React Router 6: Private Routes (alias Protected Routes)

 by Robin Wieruch
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Private Routes in React Router (also called Protected Routes) require a user being authorized to visit a route (read: page). So if a user is not authorized for a specific page, they cannot access it. The most common example is authentication in a React application where a user can only access the protected pages when they are authorized (which means in this case being authenticated). Authorization goes beyond authentication though. For example, a user can also have roles and permissions which give a user access to specific areas of the application.

This is a React Router tutorial which teaches you how to use Private Routes with React Router 6. The code for this React Router v6 tutorial can be found over here.

Continue Reading:

We will start off with a minimal React project that uses React Router to navigate a user from one page to another page. In the following , we have matching Link and Route components from React Router for various routes. Furthermore, we have a so called Index Route loaded with the Landing component and a so called No Match Route loaded with inline JSX. Both act as fallback routes:

import { Routes, Route, Link } from 'react-router-dom';
const App = () => {
return (
<>
<h1>React Router</h1>
<Navigation />
<Routes>
<Route index element={<Landing />} />
<Route path="landing" element={<Landing />} />
<Route path="home" element={<Home />} />
<Route path="dashboard" element={<Dashboard />} />
<Route path="analytics" element={<Analytics />} />
<Route path="admin" element={<Admin />} />
<Route path="*" element={<p>There's nothing here: 404!</p>} />
</Routes>
</>
);
};
const Navigation = () => (
<nav>
<Link to="/landing">Landing</Link>
<Link to="/home">Home</Link>
<Link to="/dashboard">Dashboard</Link>
<Link to="/analytics">Analytics</Link>
<Link to="/admin">Admin</Link>
</nav>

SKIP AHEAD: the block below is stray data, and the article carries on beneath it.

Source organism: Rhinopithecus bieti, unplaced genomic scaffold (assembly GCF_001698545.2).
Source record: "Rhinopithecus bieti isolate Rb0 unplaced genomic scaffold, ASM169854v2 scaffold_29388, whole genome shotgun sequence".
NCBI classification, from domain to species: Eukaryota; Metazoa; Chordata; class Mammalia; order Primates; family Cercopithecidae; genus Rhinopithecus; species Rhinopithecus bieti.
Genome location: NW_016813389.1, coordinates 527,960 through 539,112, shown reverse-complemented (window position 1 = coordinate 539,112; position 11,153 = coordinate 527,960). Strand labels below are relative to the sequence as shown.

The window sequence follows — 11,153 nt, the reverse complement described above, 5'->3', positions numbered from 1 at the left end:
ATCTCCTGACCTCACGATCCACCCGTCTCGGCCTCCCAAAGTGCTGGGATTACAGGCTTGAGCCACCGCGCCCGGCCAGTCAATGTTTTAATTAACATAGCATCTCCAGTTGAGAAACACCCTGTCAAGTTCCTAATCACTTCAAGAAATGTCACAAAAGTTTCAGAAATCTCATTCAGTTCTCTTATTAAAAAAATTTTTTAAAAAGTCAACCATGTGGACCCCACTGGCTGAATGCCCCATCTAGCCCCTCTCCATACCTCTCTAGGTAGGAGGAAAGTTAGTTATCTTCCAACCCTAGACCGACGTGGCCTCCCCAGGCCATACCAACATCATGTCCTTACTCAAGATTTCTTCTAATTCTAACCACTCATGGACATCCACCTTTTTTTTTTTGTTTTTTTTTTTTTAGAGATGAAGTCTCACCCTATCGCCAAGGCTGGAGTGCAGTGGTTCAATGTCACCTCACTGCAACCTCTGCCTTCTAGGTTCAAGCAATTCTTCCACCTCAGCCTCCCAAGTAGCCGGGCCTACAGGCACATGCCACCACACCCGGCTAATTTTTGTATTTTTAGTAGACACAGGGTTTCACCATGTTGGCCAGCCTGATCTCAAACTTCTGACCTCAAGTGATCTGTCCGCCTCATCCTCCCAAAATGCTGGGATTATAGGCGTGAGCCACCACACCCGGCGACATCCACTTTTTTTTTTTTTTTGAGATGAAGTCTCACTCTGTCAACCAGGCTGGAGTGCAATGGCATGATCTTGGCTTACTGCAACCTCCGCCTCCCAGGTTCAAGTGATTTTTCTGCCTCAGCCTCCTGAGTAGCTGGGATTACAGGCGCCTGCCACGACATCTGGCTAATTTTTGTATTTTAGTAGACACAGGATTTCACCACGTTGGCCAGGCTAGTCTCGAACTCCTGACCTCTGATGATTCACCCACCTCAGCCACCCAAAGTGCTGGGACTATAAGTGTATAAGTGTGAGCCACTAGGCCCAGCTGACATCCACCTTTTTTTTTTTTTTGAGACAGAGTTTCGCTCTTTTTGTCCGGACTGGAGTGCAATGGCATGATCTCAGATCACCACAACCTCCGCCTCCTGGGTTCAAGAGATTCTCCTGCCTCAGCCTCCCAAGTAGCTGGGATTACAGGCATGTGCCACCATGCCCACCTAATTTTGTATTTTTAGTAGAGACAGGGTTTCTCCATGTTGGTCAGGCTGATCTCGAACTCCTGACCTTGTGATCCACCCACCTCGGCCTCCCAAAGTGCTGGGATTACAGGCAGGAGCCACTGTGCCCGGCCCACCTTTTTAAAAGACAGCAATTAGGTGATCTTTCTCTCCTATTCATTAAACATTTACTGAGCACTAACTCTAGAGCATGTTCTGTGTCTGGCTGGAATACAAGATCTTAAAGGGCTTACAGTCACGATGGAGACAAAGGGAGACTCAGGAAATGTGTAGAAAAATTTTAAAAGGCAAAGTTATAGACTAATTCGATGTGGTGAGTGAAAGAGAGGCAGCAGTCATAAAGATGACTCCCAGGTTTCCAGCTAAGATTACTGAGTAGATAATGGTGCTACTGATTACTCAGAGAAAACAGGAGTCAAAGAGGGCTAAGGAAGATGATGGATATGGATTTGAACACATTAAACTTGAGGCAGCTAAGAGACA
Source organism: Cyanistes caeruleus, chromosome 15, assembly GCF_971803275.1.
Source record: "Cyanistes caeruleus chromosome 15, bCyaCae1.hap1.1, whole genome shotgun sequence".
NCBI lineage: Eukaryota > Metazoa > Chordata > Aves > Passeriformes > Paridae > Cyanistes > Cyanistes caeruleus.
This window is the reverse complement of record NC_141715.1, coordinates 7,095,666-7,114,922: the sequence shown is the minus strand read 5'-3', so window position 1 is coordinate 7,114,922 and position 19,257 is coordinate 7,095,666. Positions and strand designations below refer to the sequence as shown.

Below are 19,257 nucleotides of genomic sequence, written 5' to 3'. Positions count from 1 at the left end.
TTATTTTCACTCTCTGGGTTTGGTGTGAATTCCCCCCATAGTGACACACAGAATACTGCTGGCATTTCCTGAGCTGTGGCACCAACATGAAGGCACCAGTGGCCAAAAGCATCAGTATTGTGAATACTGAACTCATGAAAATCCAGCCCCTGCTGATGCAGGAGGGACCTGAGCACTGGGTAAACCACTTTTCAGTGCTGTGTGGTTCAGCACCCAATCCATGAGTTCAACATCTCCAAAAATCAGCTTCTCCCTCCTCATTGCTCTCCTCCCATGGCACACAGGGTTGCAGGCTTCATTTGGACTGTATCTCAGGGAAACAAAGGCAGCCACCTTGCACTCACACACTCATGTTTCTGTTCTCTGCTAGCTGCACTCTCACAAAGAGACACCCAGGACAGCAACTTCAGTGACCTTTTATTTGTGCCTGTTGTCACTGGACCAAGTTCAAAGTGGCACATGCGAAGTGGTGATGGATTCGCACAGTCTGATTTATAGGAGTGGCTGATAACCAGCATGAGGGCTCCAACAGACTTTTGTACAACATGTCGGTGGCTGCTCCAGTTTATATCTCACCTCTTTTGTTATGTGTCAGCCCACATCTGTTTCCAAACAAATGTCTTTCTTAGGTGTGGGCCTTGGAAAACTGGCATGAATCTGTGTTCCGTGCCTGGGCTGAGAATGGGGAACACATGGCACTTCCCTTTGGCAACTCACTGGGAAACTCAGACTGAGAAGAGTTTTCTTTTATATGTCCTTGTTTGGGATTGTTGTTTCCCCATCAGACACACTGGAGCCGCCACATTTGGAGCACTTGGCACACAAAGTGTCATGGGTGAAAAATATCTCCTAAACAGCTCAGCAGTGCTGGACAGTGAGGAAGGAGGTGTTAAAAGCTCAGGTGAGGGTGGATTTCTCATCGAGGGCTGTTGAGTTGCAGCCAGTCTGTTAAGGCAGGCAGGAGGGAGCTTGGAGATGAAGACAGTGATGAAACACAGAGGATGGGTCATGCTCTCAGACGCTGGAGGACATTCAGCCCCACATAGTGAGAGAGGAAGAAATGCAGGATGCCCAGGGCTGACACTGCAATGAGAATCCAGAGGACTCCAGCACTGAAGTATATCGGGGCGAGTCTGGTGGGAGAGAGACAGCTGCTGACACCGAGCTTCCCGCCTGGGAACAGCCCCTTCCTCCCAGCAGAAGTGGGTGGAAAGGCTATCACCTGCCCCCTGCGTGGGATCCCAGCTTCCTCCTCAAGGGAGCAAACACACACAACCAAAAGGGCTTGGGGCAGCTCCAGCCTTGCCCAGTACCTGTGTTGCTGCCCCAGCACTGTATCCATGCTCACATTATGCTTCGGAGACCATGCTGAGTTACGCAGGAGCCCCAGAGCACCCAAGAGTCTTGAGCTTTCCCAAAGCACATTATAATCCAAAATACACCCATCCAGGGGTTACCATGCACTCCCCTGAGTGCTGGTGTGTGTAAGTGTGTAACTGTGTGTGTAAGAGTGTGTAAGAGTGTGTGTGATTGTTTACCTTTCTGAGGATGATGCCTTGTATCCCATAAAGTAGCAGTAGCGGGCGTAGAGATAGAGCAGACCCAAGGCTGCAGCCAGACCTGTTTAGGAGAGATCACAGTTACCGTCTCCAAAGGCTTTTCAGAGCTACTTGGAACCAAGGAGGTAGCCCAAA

);

In the following, we want to protect all routes (except for the Landing route, because it's a public route) from unauthorized access. Each page has a different authorization mechanism. Only the Home and Dashboard pages share the same authorization requirements:

const Landing = () => {
return <h2>Landing (Public: anyone can access this page)</h2>;
};
const Home = () => {
return <h2>Home (Protected: authenticated user required)</h2>;
};
const Dashboard = () => {
return <h2>Dashboard (Protected: authenticated user required)</h2>;
};
const Analytics = () => {
return (
<h2>
Analytics (Protected: authenticated user with permission
'analyze' required)
</h2>
);
};
const Admin = () => {
return (
<h2>
Admin (Protected: authenticated user with role 'admin' required)
</h2>
);
};

We will start off by simulating a user login/logout mechanism. By using two buttons , we either render a login or logout button based on the authentication status of the user. Based on the , we either set a user or reset it to null by using :

const App = () => {
const [user, setUser] = React.useState(null);
const handleLogin = () => setUser({ id: '1', name: 'robin' });
const handleLogout = () => setUser(null);
return (
<>
<h1>React Router</h1>
<Navigation />
{user ? (
<button onClick={handleLogout}>Sign Out</button>
) : (
<button onClick={handleLogin}>Sign In</button>
)}
<Routes>
<Route index element={<Landing />} />
<Route path="landing" element={<Landing />} />
<Route path="home" element={<Home user={user} />} />
...
</Routes>
</>
);
};

The user will serve us either as logged in or logged out user. Next we are going to protect our first route. Therefore, we will start by implementing a redirect with React Router in the Home component where we already passed the user as to the component:

import { Routes, Route, Link, Navigate } from 'react-router-dom';
...
const Home = ({ user }) => {
if (!user) {
return <Navigate to="/landing" replace />;
}
return <h2>Home (Protected: authenticated user required)</h2>;
};

When there is a logged in user, the Home component does not run into the if-else condition's block and renders the actual content of the Home component instead. However, if there is no logged in user, the Home component renders React Router's Navigate component and therefore redirects a user to the Landing page. In the case of a user being on the Home page and logging out by clicking the button, the user will experience a redirect from the protected page.

Continue Reading:

We protected our first React component with React Router. However, this approach does not scale, because we would have to implement the same logic in every protected route. In addition, the redirect logic should not reside in the Home component itself but as a best practice protect it from the outside instead. Therefore, we will extract the logic into a standalone component:

const ProtectedRoute = ({ user, children }) => {
if (!user) {
return <Navigate to="/landing" replace />;
}
return children;
};

Then we can use this new protecting route component as wrapper for the Home component. The Home component itself does not need to know about this guarding mechanism anymore:

const App = () => {
...
return (
<>
...
<Routes>
<Route index element={<Landing />} />
<Route path="landing" element={<Landing />} />
<Route
path="home"
element={
<ProtectedRoute user={user}>
<Home />
</ProtectedRoute>
}
/>
...
</Routes>
</>
);
};
const Home = () => {
return <h2>Home (Protected: authenticated user required)</h2>;
};